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I have a dataset in which I have one dependent and 3 independent variables (y ~ x1 + x2 + x3). For exploratory analysis, I have fitted the following models (using R):

mod1 <- lm(y ~ x1 + x2 + x3, data = data)
mod2 <- lm(y ~ x1, data = data)
mod3 <- lm(y ~ x2, data = data)
mod4 <- lm(y ~ x3, data = data)
mod5 <- lm(log(y) ~ x1, data = data)
mod6 <- lm(y ~ log(x1), data = data)

#Polynomial regression
mod7 <- lm(y ~ poly(x1, 1, raw = TRUE), data = data) #Fits a first order regression mod
mod8 <- lm(y ~ poly(x1, 2, raw = TRUE), data = data) #Fits a second order regression mod
mod9 <- lm(y ~ poly(x1, 3, raw = TRUE), data = data) #Fits a third order regression mod
mod10 <- lm(y ~ poly(x1, 4, raw = TRUE), data = data) #Fits a 4th order regression mod
mod11 <- lm(y ~ poly(x1, 5, raw = TRUE), data = data) #Fits a 5th order regression mod
mod12 <- lm(y ~ poly(x1, 6, raw = TRUE), data = data) #Fits a 6th order regression mod

mod13 <- lm(y ~ poly(x2, 1, raw = TRUE), data = data) #Fits a first order regression mod
mod14 <- lm(y ~ poly(x2, 2, raw = TRUE), data = data) #Fits a second order regression mod
mod15 <- lm(y ~ poly(x2, 3, raw = TRUE), data = data) #Fits a third order regression mod
mod16 <- lm(y ~ poly(x2, 4, raw = TRUE), data = data) #Fits a 4th order regression mod
mod17 <- lm(y ~ poly(x2, 5, raw = TRUE), data = data) #Fits a 5th order regression mod
mod18 <- lm(y ~ poly(x2, 6, raw = TRUE), data = data) #Fits a 6th order regression mod

mod19 <- lm(y ~ poly(x3, 1, raw = TRUE), data = data) #Fits a first order regression mod
mod20 <- lm(y ~ poly(x3, 2, raw = TRUE), data = data) #Fits a second order regression mod
mod21 <- lm(y ~ poly(x3, 3, raw = TRUE), data = data) #Fits a third order regression mod
mod22 <- lm(y ~ poly(x3, 4, raw = TRUE), data = data) #Fits a 4th order regression mod
mod23 <- lm(y ~ poly(x3, 5, raw = TRUE), data = data) #Fits a 5th order regression mod
mod24 <- lm(y ~ poly(x3, 6, raw = TRUE), data = data) #Fits a 6th order regression mod

#Quadratic and cubic on the first independent variable
mod25 <- lm(y ~ x1 + x1^2, data = data)
mod26 <- lm(y ~ x1 + x1^2 + x1^3, data = data)

The resulting R2 and AIC values are displayed below:

       df        AIC         R2
mod1   5     -25.591466     0.67
mod2   3     -13.471396     0.02
mod3   3     -22.552733     0.46 
mod4   3     -17.774707     0.26
mod5   3     -3.854236      0.01
mod6   3     -13.180926     0.00
mod7   3     -13.471396     0.01
mod8   4     -12.613856     0.09
mod9   5     -10.876091     0.10  
mod10  6     -9.063492      0.11
mod11  7     -7.159273      0.12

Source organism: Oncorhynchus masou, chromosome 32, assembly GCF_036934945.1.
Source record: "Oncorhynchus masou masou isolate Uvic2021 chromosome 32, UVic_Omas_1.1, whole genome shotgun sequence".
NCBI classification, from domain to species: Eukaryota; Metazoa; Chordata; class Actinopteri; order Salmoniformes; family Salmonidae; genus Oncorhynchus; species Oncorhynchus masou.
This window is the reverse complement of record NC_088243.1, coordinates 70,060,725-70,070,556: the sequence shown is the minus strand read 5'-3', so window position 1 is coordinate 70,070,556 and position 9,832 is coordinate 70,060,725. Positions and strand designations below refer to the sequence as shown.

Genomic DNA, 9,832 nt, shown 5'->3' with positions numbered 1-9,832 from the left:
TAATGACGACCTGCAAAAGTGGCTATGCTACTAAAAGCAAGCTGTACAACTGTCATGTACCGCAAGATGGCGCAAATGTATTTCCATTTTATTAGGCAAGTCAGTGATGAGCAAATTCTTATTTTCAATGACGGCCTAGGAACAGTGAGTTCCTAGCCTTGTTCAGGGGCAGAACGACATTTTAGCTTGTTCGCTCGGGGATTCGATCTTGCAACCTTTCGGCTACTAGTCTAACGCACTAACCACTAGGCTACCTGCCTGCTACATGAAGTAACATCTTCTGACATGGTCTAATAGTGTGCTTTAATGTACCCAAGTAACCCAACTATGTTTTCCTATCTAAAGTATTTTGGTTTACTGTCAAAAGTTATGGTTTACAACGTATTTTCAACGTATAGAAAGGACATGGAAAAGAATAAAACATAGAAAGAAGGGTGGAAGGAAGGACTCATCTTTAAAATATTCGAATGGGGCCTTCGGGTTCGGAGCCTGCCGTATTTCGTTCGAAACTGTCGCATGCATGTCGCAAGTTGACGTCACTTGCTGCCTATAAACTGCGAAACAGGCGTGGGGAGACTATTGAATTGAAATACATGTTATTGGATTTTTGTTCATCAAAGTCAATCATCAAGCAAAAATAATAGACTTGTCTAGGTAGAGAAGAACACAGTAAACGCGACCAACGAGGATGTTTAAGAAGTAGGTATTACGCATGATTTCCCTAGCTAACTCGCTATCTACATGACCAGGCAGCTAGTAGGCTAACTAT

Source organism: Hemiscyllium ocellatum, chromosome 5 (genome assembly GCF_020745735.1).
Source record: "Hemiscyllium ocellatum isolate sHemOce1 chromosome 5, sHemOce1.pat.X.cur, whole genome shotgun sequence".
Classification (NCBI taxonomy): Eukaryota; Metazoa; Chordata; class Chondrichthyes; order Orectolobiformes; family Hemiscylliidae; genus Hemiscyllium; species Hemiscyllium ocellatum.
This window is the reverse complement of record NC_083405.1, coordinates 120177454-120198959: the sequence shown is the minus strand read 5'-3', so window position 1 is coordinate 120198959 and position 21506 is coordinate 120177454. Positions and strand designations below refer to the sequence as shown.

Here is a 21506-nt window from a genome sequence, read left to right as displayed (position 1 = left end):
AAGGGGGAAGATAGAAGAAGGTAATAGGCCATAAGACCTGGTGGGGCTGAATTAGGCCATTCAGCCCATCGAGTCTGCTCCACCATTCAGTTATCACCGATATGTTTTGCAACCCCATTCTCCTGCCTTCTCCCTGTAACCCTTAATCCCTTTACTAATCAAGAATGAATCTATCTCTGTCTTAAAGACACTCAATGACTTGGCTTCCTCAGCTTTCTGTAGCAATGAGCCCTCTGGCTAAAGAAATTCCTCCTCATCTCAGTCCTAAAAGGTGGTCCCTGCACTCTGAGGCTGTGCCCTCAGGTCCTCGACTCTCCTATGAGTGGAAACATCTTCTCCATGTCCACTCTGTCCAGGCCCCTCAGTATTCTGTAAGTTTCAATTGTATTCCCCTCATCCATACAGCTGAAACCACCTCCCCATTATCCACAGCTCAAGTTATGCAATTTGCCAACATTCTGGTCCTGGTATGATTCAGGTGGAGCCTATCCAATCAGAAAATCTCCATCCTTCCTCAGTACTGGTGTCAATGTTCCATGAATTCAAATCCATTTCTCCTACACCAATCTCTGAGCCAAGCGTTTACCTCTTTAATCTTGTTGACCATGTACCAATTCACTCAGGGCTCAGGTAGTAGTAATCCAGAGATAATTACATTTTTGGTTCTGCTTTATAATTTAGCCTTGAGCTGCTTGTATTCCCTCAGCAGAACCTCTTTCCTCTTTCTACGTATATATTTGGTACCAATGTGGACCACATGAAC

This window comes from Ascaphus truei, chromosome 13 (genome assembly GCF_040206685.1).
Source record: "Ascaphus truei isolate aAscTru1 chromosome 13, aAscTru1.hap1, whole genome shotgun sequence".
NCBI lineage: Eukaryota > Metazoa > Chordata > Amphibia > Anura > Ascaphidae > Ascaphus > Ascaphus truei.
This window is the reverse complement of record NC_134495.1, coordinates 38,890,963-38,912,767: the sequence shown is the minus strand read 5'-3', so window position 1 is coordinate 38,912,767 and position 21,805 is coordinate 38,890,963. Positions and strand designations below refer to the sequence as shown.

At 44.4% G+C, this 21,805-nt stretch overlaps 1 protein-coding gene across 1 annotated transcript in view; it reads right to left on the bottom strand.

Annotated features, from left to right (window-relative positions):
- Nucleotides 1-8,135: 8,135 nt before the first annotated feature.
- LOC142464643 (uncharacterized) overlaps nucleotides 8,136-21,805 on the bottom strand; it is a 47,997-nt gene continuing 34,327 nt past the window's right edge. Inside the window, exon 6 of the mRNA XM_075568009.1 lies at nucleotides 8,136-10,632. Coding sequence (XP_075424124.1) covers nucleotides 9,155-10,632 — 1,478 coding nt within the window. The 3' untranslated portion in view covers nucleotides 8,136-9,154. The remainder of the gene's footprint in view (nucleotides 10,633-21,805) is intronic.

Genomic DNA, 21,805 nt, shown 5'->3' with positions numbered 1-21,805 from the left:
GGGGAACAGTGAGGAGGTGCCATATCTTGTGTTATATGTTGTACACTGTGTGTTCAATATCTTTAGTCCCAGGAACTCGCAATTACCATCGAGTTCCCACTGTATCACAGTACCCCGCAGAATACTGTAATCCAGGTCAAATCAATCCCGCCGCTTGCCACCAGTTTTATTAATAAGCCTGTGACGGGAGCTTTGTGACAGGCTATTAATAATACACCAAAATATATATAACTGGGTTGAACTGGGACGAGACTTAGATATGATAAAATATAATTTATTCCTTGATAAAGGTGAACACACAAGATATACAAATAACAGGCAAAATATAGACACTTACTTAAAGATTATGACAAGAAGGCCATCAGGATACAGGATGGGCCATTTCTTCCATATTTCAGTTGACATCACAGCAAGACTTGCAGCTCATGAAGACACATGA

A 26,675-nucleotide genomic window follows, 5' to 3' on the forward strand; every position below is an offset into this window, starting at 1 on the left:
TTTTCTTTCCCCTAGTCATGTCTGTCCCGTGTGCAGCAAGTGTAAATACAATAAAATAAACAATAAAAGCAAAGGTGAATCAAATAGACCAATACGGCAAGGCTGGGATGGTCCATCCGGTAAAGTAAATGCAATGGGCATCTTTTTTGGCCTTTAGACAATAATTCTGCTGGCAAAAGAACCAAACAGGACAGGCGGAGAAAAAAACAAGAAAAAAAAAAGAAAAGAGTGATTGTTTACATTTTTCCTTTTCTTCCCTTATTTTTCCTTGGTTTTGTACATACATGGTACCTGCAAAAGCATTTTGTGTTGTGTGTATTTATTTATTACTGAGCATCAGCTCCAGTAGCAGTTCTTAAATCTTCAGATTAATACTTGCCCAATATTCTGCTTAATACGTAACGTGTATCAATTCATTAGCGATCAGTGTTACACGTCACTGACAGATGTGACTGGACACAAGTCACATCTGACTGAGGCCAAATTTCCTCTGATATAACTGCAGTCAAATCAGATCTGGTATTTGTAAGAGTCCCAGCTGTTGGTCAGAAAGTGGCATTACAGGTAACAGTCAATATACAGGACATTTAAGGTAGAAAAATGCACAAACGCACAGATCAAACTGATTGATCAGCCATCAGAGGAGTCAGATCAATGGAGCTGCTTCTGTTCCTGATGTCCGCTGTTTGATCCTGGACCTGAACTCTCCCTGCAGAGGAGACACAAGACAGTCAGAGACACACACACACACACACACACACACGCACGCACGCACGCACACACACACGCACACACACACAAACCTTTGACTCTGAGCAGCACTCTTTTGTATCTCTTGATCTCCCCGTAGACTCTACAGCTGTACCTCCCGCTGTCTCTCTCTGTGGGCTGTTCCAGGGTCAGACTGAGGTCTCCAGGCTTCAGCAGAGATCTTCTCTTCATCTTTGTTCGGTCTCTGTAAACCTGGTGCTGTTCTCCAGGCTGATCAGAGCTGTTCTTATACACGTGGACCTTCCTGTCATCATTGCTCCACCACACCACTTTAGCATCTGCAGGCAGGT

mod12  7     -7.159273      0.12
mod13  3     -22.552733     0.46
mod14  4     -36.891799     0.82
mod15  5     -41.786514     0.88
mod16  6     -44.197137     0.92
mod17  7     -46.293560     0.94
mod18  8     -47.957872     0.95
mod19  3     -17.774707     0.26
mod20  4     -16.409778     0.29 
mod21  5     -15.417082     0.34
mod22  6     -18.144996     0.52
mod23  7     -23.829747     0.77  
mod24  8     -28.124779     0.81
mod25  4     -12.613856     0.09
mod26  5     -10.876091     0.11

Judging by the lowest AIC and highest R2 scores, the higher-order regression models seem to be performing the best. However, I'm not sure that just selecting the highest-order polynomial regression model is the best choice due to over-fitting a model.

Mod 1 seems to be the best fit without over-fitting, being that it is a multiple regression model, has a R2 value of 0.67, and an overall p-value of 0.0058. Does this reasoning seem sound? I would appreciate any insights/thoughts on this matter, as well as on regression model selection as a whole. Thanks!

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    $\begingroup$ Note that mod5 is not comparable to other models in terms of AIC or $R^2$ because the dependent variable in it is different. $\endgroup$ Jan 26 at 17:25
  • $\begingroup$ @RichardHardy Thanks for pointing that out, that makes sense. $\endgroup$
    – ihb
    Jan 26 at 17:31

1 Answer 1

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Your concern about over-fitting is valid. But you can't check for overfitting by checking the performance of the model on the training set. Overfitting happens when the fit to the training set is better than the fit to a held out test set.

If you have enough data, set some aside as an independent test set. If you don't, then the best you can do is cross-validation.

Do you have any a priori grounds to expect one of these models to be better? It is pretty unusual for a real mechanism to involve a high order polynomial.

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  • $\begingroup$ I really don't, it's probably a waste of time to include those higher-order polynomials. But it is all part of the learning process! Thanks for the help. $\endgroup$
    – ihb
    Jan 26 at 20:40

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